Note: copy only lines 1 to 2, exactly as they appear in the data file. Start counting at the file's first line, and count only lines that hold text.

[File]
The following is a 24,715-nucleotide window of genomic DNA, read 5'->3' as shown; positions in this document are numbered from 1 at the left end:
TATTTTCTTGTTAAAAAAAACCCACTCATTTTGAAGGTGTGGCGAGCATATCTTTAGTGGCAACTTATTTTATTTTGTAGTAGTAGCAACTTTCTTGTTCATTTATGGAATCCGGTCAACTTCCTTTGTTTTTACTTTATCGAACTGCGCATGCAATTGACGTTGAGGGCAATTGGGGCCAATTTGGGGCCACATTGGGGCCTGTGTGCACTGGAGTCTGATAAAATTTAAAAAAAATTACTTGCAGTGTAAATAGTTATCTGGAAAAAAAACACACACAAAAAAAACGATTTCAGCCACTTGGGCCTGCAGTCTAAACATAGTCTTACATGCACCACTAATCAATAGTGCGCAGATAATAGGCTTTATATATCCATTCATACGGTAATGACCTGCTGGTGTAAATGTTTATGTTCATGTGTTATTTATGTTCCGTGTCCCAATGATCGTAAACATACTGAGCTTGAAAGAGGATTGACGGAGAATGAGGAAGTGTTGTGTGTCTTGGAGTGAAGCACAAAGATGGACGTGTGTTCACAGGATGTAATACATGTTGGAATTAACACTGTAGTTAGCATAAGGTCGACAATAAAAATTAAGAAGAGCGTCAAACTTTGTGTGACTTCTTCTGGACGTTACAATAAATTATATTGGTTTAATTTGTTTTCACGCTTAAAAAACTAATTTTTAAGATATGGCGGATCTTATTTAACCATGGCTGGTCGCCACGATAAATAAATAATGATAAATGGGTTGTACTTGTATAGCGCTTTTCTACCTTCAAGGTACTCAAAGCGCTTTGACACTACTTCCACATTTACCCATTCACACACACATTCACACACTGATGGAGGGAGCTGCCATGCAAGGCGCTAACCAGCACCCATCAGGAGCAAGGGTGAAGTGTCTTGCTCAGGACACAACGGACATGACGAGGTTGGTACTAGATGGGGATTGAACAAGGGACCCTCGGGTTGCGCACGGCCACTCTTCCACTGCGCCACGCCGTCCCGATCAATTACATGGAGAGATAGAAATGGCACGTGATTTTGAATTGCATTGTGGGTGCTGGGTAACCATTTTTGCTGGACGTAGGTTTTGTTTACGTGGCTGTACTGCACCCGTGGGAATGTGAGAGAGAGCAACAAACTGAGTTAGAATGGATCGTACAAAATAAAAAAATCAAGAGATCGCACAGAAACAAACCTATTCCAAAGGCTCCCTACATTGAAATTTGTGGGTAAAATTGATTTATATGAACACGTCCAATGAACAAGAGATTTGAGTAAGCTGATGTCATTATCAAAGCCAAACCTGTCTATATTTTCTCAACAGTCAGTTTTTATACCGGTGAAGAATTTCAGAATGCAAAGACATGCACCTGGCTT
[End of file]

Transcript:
The following is a 24,715-nucleotide window of genomic DNA, read 5'->3' as shown; positions in this document are numbered from 1 at the left end:
TATTTTCTTGTTAAAAAAAACCCACTCATTTTGAAGGTGTGGCGAGCATATCTTTAGTGGCAACTTATTTTATTTTGTAGTAGTAGCAACTTTCTTGTTCATTTATGGAATCCGGTCAACTTCCTTTGTTTTTACTTTATCGAACTGCGCATGCAATTGACGTTGAGGGCAATTGGGGCCAATTTGGGGCCACATTGGGGCCTGTGTGCACTGGAGTCTGATAAAATTTAAAAAAAATTACTTGCAGTGTAAATAGTTATCTGGAAAAAAAACACACACAAAAAAAACGATTTCAGCCACTTGGGCCTGCAGTCTAAACATAGTCTTACATGCACCACTAATCAATAGTGCGCAGATAATAGGCTTTATATATCCATTCATACGGTAATGACCTGCTGGTGTAAATGTTTATGTTCATGTGTTATTTATGTTCCGTGTCCCAATGATCGTAAACATACTGAGCTTGAAAGAGGATTGACGGAGAATGAGGAAGTGTTGTGTGTCTTGGAGTGAAGCACAAAGATGGACGTGTGTTCACAGGATGTAATACATGTTGGAATTAACACTGTAGTTAGCATAAGGTCGACAATAAAAATTAAGAAGAGCGTCAAACTTTGTGTGACTTCTTCTGGACGTTACAATAAATTATATTGGTTTAATTTGTTTTCACGCTTAAAAAACTAATTTTTAAGATATGGCGGATCTTATTTAACCATGGCTGGTCGCCACGATAAATAAATAATGATAAATGGGTTGTACTTGTATAGCGCTTTTCTACCTTCAAGGTACTCAAAGCGCTTTGACACTACTTCCACATTTACCCATTCACACACACATTCACACACTGATGGAGGGAGCTGCCATGCAAGGCGCTAACCAGCACCCATCAGGAGCAAGGGTGAAGTGTCTTGCTCAGGACACAACGGACATGACGAGGTTGGTACTAGATGGGGATTGAACAAGGGACCCTCGGGTTGCGCACGGCCACTCTTCCACTGCGCCACGCCGTCCCGATCAATTACATGGAGAGATAGAAATGGCACGTGATTTTGAATTGCATTGTGGGTGCTGGGTAACCATTTTTGCTGGACGTAGGTTTTGTTTACGTGGCTGTACTGCACCCGTGGGAATGTGAGAGAGAGCAACAAACTGAGTTAGAATGGATCGTACAAAATAAAAAAATCAAGAGATCGCACAGAAACAAACCTATTCCAAAGGCTCCCTACATTGAAATTTGTGGGTAAAATTGATTTATATGAACACGTCCAATGAACAAGAGATTTGAGTAAGCTGATGTCATTATCAAAGCCAAACCTGTCTATATTTTCTCAACAGTCAGTTTTTATACCGGTGAAGAATTTCAGAATGCAAAGACATGCACCTGGCTT